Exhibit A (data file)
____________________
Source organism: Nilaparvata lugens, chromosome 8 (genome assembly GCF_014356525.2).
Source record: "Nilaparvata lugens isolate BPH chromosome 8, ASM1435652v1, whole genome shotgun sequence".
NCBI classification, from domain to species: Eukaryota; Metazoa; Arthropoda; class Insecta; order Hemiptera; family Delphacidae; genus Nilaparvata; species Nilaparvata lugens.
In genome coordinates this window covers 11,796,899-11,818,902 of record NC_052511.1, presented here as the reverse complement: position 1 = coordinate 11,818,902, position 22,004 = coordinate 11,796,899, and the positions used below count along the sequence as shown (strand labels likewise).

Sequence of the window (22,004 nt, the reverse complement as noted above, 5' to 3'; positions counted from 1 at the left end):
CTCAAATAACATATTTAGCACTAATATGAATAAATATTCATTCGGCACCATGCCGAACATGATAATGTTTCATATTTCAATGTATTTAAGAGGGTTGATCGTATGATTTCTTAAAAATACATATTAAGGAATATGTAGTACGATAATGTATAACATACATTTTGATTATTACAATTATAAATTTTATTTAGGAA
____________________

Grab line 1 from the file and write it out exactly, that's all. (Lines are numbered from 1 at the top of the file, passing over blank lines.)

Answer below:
Source organism: Nilaparvata lugens, chromosome 8 (genome assembly GCF_014356525.2).